But in West Bengal, the only hospital established government for bidi workers at Dhulian in Murshidabad is far from their villages where they reside. Many workers say they cannot afford to take so much time off from their work to travel to the hospital.  For them, earning their daily bread is more important than spending time in hospital.

1

Raja Ul (8) rolls bidis  at Manoharpur village, Hasnabad, 108 km north of Kolkata.

2

Rupali Acharya (11) rolls bidis at Manoharpur village, Hasnabad, 108 km north of Kolkata.

3

Kalpana Khatoon (7) carries a bag containing tobacco as she goes to work along with Reja Ul and others at Kathakali village, in Hingalgang, 96 km north of Kolkata.

4

Child labourers submit rolled bidis to a factory contractor at Sulitala village, Murshidabad, 350 km north of Kolkata.

7

Child labourers submit rolled bidis to a factory contractor at Sulitala village, Murshidabad, 350 km north of Kolkata.

8

Bilkis Banu (6), a tuberculosis patient, ties a bidi as he works along with Tumpa Bibi (16) at Kathakali village, Hingalgang, 96 km north of Kolkata. Bilkis goes to school.

9

Sahiful Islam (8) sleeps after counting bidi at Ranjitpur village, Raghunathgang, 250 km north of Kolkata.

10

Child labourers make bidi at Boltala, Hasnabad, 108 km north of Kolkata.

11

Child labourers carry Tendu leaves and raw tobacco in a boat at Barunhat Bazar, Hasnabad, 108 km north of Kolkata.

12

Child bidi workers go to school at Ghanashyampur village, Dhulian, Murshidabad, 350 km north of Kolkata.

13

Santu (15) smokes bidi as he works in brick factory at Ghanashyampur village, Murshidabad, 350 km north of Kolkata. He also works in a bidi factory.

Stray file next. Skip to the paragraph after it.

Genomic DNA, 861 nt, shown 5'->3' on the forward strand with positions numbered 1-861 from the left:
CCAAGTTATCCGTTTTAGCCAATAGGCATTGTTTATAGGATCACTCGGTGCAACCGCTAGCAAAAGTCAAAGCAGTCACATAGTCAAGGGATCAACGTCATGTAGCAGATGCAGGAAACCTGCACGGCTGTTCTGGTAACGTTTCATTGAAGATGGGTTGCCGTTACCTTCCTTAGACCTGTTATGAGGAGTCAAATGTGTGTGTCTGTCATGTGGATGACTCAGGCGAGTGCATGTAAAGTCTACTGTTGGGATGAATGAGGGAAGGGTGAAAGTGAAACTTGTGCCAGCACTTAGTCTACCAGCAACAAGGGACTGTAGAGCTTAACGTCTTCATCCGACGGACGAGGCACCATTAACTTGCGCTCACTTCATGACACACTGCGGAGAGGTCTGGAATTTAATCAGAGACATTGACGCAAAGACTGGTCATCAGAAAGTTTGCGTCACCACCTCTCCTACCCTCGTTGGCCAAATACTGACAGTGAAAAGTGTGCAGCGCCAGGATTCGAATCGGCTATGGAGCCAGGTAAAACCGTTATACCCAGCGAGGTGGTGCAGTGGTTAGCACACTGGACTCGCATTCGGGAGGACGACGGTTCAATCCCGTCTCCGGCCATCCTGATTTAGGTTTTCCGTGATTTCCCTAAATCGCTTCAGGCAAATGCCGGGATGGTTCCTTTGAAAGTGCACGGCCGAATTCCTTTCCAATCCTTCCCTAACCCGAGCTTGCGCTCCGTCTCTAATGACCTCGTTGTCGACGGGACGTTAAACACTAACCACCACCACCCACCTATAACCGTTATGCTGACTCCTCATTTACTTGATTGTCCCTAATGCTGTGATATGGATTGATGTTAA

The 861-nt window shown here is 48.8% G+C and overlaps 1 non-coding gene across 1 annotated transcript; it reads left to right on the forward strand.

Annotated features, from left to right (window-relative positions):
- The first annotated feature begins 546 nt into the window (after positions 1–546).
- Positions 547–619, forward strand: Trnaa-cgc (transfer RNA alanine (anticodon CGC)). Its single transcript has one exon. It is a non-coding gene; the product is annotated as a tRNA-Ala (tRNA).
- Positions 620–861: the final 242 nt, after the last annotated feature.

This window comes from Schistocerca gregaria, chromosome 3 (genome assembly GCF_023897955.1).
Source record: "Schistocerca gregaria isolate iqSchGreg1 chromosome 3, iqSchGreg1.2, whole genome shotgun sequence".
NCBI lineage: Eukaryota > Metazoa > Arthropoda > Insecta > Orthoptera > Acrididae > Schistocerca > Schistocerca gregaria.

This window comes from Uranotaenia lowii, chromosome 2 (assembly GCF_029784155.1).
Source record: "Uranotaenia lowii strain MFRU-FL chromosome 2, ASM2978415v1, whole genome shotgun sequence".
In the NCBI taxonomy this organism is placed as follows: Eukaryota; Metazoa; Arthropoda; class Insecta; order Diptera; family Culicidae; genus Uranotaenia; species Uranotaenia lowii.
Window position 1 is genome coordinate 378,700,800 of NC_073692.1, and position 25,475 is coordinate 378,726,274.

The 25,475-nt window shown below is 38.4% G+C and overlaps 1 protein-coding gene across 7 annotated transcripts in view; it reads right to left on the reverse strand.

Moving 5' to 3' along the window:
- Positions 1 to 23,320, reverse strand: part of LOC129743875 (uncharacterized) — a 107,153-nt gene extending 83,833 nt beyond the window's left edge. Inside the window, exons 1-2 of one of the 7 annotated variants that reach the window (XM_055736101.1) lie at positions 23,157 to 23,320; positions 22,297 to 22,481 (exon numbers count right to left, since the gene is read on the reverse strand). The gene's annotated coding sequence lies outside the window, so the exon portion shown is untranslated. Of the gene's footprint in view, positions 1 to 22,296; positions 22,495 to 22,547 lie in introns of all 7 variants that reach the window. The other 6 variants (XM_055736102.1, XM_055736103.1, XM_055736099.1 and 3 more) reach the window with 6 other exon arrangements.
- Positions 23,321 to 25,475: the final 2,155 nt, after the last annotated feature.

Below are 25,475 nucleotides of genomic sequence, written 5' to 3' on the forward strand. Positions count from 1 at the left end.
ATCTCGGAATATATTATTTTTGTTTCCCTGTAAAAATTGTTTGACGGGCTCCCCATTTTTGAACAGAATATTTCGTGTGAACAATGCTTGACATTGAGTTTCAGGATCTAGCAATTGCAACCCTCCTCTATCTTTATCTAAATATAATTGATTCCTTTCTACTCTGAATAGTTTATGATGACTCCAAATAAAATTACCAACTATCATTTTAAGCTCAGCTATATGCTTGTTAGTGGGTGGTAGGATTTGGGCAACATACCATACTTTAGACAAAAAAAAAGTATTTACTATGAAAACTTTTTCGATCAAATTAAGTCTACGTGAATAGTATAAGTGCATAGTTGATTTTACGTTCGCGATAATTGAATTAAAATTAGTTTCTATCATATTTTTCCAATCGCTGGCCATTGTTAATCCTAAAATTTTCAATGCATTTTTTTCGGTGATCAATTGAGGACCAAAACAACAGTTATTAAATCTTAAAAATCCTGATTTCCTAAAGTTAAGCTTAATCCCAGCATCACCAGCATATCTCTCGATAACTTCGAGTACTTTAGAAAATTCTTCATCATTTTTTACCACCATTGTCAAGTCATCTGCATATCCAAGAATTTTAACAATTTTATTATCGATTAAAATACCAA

14

Sahina Parveen (15), a tuberculosis affected child labourer, looks at Ganeshpur, Murshidabad, 350 km north of Kolkata. She had a blood clot in her left eye ball as she was vomiting blood.

15

Kavirul Hak (14), a tuberculosis patient, lies on his bed at Pashim Debidaspur, Samsargang, Dhulian, Murshidabad, 350 km north of Kolkata . Kavirul was an active bidi worker.

19

Mameda Khatoon (16) cries due to bronchial pain as her mother Firoja Beba tries to give comfort to her at Ranjitpur, Murshidabad, 375 km north of Kolkata.

20

Ranu Khatoon (16), a tuberculosis affected child labourer, looks through an x-ray plate at Sahajadpur, Murshidabad, 375 km north of Kolkata.

 

Bio:

Sucheta Das is aphotographer based out of Kolkata. She had attended workshops by Magnum photographers Raghu Rai and Steve Mccurry. She had worked in Reuters International news agency for 5 years. She also worked as a staff photographer in Gulf News, Dubai and is now working for Associated Press (AP).  Her pictures have appeared in national and international dailies and magazines including Time, Washington Post, National Geographic( online), Newsweek, Herald Tribune, Sipa Press, Private magazine and others.

http://suchetadas.com

 

Share →
  • shahidul alam

    Congratulations Sucheta. Keep going. Shahidul

  • feel proud of you

  • Abhijit Chakraborty

    Touchy and very much intense. Good Job.

  • Jayita Roy

    Wonderful photography!

  • SBR

    Feel it happening in front of my eyes, extremely well made documentary.